B.C., Alberta, and other jurisdictions recommend shingles vaccine for adults aged 50 and up. According to the US Centre for Disease Control, there is a marginal — very marginal — decline in effectiveness in Shingrix for folks over 70 (from 97 per cent to 91 per cent for the disease, and from 91 per cent to 89 per cent for the severe PHN complication). This does not mean that the vaccine is not effective — any rate over 90 per cent is almost magical.

The final piece of information we uncovered through the Canadian Institute for Health Information is that only Ontario funds the old shingles vaccine for ages 65 to 70 (news reports suggest this will be changed to Shingrix). There is some suggestion that the old vaccine’s effectiveness diminished after age 70, but that does not apply to Shingrix. It is a different type of vaccine and is so much more effective than the old vaccine at preventing shingles, minimizing its complications, and reducing the pain and impact if the virus re-emerges. (The most common side effects are temporary, particularly a sore arm after injection).

Based on what we have found, SAY believes that the Shingrix vaccine should be funded for everyone over 65 as part of pharmacare. A possible option for the government to consider might be to fund Shingrix for all seniors in a first “catch-up” year. Every year thereafter people who turn 65 could be eligible. The vaccine offering could be repeated down the road once the evidence has established the effective lifespan of the vaccine’s coverage (currently four years but may be as long as fifteen).

We hope that the evidence will persuade the government to rethink its Ontario-copycat approach to setting an age for the shingles vaccine, to prevent this horrible disease and its complications as much as possible for older Yukoners.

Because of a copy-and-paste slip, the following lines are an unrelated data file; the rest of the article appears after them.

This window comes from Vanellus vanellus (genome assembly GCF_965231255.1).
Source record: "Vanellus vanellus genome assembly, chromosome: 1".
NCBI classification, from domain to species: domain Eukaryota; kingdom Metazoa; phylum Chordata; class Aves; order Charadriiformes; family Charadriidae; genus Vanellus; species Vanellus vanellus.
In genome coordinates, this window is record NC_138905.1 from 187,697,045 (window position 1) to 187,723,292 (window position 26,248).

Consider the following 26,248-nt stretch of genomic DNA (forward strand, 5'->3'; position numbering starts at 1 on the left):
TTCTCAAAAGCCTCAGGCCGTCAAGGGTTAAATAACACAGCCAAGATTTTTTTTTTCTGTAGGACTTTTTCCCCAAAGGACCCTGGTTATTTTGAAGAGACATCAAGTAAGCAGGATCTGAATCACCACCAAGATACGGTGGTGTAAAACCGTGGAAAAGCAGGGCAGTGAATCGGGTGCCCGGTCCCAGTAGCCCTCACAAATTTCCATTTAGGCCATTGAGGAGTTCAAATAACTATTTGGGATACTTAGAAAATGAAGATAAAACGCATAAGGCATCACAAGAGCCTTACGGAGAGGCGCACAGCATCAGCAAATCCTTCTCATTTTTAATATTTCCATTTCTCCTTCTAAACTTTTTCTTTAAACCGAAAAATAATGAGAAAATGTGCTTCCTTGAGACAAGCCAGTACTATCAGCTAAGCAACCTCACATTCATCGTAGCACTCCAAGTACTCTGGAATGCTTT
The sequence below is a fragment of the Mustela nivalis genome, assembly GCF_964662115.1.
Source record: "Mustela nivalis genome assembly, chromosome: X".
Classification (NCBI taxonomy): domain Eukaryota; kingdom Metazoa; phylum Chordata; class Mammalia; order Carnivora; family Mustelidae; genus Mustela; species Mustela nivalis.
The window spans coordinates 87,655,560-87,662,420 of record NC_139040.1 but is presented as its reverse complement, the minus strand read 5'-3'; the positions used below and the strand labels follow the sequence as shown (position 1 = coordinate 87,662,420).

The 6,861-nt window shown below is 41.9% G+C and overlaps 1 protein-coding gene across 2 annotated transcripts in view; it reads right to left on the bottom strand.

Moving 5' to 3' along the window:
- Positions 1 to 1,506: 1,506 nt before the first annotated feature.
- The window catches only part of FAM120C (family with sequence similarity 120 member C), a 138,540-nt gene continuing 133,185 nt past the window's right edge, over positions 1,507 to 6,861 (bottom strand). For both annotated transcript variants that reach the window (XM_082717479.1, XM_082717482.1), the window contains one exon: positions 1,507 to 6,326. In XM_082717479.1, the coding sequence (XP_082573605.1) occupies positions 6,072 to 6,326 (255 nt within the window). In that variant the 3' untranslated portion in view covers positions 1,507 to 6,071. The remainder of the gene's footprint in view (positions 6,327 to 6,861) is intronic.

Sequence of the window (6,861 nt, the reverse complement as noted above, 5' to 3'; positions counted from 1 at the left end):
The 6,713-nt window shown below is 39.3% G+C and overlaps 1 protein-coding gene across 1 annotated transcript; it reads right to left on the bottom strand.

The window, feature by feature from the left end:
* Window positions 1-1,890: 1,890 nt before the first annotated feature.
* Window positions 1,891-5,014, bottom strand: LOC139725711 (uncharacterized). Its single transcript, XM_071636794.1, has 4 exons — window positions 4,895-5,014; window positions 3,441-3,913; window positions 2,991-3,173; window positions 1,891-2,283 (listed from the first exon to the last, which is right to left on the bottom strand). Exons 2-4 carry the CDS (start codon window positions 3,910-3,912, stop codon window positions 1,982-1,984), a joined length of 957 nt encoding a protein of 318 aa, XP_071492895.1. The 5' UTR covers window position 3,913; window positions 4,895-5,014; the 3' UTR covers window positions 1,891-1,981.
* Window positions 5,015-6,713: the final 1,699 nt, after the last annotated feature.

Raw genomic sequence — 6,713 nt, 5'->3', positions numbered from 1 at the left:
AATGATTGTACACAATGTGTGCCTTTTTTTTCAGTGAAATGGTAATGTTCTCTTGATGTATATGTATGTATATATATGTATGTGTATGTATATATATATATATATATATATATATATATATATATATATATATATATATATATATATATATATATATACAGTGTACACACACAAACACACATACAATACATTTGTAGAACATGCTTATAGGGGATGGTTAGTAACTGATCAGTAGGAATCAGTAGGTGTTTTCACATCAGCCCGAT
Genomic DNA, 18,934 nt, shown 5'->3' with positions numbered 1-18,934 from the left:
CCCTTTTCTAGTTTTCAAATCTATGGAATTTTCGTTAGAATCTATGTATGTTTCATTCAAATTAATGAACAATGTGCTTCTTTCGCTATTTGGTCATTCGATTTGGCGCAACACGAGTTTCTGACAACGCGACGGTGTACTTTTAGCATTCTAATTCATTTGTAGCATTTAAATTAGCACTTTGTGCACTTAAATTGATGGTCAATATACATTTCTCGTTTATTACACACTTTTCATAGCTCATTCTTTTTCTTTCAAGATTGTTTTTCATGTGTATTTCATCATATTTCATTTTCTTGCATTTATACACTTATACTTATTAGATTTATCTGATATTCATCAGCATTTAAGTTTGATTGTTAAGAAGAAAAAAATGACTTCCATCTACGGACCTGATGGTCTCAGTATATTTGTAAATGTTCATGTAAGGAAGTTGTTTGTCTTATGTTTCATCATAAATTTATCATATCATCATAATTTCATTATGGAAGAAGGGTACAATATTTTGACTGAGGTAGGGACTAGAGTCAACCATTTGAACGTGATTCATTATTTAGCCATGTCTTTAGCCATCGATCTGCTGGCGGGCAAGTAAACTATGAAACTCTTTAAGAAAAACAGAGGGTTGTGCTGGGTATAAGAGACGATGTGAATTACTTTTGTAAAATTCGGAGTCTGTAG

Deborah McNevin

Co-facilitator, Seniors Action Yukon

On downtown speed limits

The following is an open letter to the City of Whitehorse.

Safety for all is necessary. I believe this can be obtained without decreasing the speed limit.

Enforce the present speed limit with no exception — 50 km/h means 50 km/h not 55 or 60. This is a maximum speed limit for ideal conditions. There are other laws that cover distracted driving, careless driving and dangerous driving which should be enforced. I am sure enforcement will pay for itself just as the recent cell phone enforcement raised $9,000.

Second and Fourth avenues, which are main arteries, will become parking lots if you further reduce the speed limit.

Just as some people think 50 km/h means 60, other people think 50 km/h means 40 or 45 km/h. Reduce the speed limit to 40 and some people with drive 30 km/h. You cannot go faster than the vehicle ahead of you.

If the speed limit is a maximum of 50 km/h and enforced, only under ideal conditions will people drive the speed limit of 50 km/h as many times during the day the traffic on Second and Fourth avenues is bumper to bumper, stop and go.

I do hope you will enforce the 50 km/h rather than 40 km/h.

Gayle Moffatt

Whitehorse, Yukon